I have the power!
It’s recently occurred to me that we don’t have many anime about fictional characters coming to the real world, do we? That premise is incredibly rampant in Hollywood films like Enchanted, The Smurfs, Master of the Universe, and Fat Albert, but anime is generally more concerned with sending real people to fictional worlds. And even then, said fictional worlds are never explicitly fictional like in Pleasantville. They’re either the past or some magical fantasy world or a tragedy both in a literally and metaphorical sense. I’m sure there are some non-Satoshi Kon anime that have real people interacting with explicitly fictional characters, but I certainly never interacted with any. Not even in video games, where Japanese storytelling can generally be more creative.
So when I discovered what the premise for Re: Creators was, I couldn’t help but be a little excited, especially when the show made it abundantly clear early on that it wasn’t going to treat its premise like some cheap joke. The crossover of many different genres from mecha to magical girl didn’t appeal to me all that much because anime has been doing that for years now, and I’ve experienced both the good side and the bad side of that. But an anime where fictional characters have to deal with the realization that they’re just playthings made by powerless humans for commercial gain and art? That just opens up a whole world of possibilities for all sorts of interesting storytelling I surprisingly have never thought of before, yet has always been at the tip of my mind, especially when watching a bad anime. Deep down, I’ve always wanted horrible characters like Louise from Zero no Tsukaima, Chitoge from Nisekoi, and that asshole protagonist from Linebarrels of Iron to come to our reality, realize their shit doesn’t fly here, and actually grow as a result in a way that their source material never let them. It may not be a new premise in the world of fiction, but it feels new to apply that sort of logic to anime culture.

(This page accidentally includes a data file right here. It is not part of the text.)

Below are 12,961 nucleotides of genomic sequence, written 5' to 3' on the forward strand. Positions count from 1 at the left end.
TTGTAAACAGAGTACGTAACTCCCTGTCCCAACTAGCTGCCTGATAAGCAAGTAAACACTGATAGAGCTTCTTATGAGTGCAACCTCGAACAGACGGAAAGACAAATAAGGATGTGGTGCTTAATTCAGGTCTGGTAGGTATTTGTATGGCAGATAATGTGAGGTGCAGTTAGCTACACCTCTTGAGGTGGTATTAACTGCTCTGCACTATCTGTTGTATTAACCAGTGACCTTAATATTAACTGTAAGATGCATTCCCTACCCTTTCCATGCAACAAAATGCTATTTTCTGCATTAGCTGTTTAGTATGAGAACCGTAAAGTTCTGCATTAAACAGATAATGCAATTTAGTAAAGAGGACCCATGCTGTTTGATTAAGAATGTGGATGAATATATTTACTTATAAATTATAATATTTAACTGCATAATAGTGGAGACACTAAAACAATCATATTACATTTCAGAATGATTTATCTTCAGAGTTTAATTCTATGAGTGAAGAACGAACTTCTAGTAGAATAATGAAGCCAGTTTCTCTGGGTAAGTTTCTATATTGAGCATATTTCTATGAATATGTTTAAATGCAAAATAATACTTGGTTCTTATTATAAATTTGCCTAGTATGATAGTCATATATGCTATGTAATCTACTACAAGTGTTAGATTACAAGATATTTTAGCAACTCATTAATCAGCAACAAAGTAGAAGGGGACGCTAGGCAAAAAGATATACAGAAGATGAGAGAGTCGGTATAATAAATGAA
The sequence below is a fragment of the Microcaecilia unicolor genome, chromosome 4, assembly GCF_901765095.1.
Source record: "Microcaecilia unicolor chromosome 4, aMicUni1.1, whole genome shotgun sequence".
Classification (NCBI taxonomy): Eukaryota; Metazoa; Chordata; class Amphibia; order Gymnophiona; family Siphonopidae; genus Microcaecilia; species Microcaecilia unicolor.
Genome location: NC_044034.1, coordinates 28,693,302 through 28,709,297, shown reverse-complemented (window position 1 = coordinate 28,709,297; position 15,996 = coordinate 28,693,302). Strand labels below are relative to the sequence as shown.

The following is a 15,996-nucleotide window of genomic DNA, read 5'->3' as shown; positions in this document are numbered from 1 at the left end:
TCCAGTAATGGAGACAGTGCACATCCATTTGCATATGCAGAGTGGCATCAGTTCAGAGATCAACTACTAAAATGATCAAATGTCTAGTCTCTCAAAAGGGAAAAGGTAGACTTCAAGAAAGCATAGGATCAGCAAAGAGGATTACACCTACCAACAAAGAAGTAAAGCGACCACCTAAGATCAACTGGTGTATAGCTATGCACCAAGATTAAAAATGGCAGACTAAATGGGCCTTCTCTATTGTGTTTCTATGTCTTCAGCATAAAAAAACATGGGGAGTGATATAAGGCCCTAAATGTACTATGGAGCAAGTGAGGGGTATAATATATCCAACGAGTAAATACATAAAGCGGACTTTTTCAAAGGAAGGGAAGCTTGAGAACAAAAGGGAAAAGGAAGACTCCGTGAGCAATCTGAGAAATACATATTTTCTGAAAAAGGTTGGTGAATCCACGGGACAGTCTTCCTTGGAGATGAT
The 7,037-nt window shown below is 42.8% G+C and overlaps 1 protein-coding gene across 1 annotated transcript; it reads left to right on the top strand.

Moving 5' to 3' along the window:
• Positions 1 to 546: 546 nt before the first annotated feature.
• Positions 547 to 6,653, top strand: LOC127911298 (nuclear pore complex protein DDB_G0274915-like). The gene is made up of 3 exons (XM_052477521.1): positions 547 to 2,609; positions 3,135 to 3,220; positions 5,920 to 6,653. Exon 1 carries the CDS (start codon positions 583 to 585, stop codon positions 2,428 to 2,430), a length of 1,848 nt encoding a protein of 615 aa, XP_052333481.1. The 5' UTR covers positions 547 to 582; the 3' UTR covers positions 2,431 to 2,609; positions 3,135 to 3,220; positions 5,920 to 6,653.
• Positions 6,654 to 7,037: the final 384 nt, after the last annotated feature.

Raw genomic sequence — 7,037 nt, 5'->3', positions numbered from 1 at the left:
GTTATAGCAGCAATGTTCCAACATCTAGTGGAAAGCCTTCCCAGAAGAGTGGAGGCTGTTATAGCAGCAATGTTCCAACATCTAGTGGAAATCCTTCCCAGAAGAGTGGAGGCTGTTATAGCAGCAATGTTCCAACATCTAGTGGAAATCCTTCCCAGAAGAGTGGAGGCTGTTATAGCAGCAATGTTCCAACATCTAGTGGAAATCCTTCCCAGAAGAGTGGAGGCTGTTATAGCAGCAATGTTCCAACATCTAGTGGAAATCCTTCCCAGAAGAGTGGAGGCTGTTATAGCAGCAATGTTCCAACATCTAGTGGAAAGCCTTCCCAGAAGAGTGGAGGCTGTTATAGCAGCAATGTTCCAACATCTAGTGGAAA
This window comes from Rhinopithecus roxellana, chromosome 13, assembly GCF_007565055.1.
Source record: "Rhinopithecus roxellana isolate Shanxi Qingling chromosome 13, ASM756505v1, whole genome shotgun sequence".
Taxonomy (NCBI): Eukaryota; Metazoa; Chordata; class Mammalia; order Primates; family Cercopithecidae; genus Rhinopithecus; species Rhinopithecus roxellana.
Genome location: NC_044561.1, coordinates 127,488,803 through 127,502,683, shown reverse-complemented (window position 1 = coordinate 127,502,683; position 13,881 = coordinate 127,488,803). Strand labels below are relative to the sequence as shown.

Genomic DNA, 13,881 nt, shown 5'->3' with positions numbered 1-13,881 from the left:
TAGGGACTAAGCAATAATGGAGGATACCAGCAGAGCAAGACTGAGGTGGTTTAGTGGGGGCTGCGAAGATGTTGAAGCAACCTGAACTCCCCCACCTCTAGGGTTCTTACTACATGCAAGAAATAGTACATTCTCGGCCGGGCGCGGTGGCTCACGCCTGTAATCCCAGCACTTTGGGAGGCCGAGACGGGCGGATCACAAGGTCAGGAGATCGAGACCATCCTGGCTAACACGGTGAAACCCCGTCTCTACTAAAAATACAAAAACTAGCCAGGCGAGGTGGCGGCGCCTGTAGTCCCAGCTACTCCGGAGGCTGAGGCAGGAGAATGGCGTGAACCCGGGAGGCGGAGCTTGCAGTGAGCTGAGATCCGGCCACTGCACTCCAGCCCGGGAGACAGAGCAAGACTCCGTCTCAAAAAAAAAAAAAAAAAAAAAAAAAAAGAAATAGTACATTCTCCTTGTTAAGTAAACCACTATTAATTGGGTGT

Who do we get to realize this vision? Well you’ve got the writer of Black Lagoon, who wants to prove that moving from manga to anime is possible. Not the worst choice to do that in my opinion, so who’s the director? Well you’ve got Ei Aoki, the guy who directed Fate/Zero and Aldnoah Zero…
Seriously, of all the guys to realize this premise visually, you hand it to the most high-profile “tell don’t show” director I’ve ever seen in recent years? Not that Ei Aoki’s anime don’t look nice, but dear lord his – and Troyca’s as a whole for that matter – artistic vision is a load of dry dung. I’m not sure if he was inspired by Gen Urobuchi or is good friends with him or what, but the guy seems to have a fetish for world-building and dry dialogue that’s more for its own sake rather than the story’s whilst thinking that animation is some pleasing aesthetic rather than a legitimate art medium.